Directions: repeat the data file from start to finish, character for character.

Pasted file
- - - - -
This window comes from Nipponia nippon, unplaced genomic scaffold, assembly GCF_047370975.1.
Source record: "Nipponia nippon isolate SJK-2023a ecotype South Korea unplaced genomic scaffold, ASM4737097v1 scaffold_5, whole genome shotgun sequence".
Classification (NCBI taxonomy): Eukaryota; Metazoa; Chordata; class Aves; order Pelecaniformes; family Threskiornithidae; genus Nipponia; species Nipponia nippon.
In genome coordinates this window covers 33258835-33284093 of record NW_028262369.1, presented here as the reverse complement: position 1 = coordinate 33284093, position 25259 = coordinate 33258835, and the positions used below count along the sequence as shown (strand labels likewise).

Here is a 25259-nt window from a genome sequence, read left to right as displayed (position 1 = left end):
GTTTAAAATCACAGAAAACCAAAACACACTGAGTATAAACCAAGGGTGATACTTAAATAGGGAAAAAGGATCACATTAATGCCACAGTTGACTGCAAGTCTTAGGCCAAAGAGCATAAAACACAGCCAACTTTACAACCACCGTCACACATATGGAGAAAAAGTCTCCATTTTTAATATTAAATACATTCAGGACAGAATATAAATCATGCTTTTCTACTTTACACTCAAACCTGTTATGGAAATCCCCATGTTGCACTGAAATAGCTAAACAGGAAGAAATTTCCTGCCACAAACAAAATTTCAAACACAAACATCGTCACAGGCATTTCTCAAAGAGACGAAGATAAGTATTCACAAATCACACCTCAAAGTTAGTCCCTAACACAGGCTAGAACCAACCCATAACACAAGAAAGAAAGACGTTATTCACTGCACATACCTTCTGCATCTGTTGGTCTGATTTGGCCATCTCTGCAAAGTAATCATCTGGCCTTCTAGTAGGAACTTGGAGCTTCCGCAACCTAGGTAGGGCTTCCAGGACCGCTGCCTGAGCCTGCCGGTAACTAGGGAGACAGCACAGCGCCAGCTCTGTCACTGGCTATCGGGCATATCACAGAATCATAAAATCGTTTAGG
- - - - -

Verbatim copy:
This window comes from Nipponia nippon, unplaced genomic scaffold, assembly GCF_047370975.1.
Source record: "Nipponia nippon isolate SJK-2023a ecotype South Korea unplaced genomic scaffold, ASM4737097v1 scaffold_5, whole genome shotgun sequence".
Classification (NCBI taxonomy): Eukaryota; Metazoa; Chordata; class Aves; order Pelecaniformes; family Threskiornithidae; genus Nipponia; species Nipponia nippon.
In genome coordinates this window covers 33258835-33284093 of record NW_028262369.1, presented here as the reverse complement: position 1 = coordinate 33284093, position 25259 = coordinate 33258835, and the positions used below count along the sequence as shown (strand labels likewise).

Here is a 25259-nt window from a genome sequence, read left to right as displayed (position 1 = left end):
GTTTAAAATCACAGAAAACCAAAACACACTGAGTATAAACCAAGGGTGATACTTAAATAGGGAAAAAGGATCACATTAATGCCACAGTTGACTGCAAGTCTTAGGCCAAAGAGCATAAAACACAGCCAACTTTACAACCACCGTCACACATATGGAGAAAAAGTCTCCATTTTTAATATTAAATACATTCAGGACAGAATATAAATCATGCTTTTCTACTTTACACTCAAACCTGTTATGGAAATCCCCATGTTGCACTGAAATAGCTAAACAGGAAGAAATTTCCTGCCACAAACAAAATTTCAAACACAAACATCGTCACAGGCATTTCTCAAAGAGACGAAGATAAGTATTCACAAATCACACCTCAAAGTTAGTCCCTAACACAGGCTAGAACCAACCCATAACACAAGAAAGAAAGACGTTATTCACTGCACATACCTTCTGCATCTGTTGGTCTGATTTGGCCATCTCTGCAAAGTAATCATCTGGCCTTCTAGTAGGAACTTGGAGCTTCCGCAACCTAGGTAGGGCTTCCAGGACCGCTGCCTGAGCCTGCCGGTAACTAGGGAGACAGCACAGCGCCAGCTCTGTCACTGGCTATCGGGCATATCACAGAATCATAAAATCGTTTAGG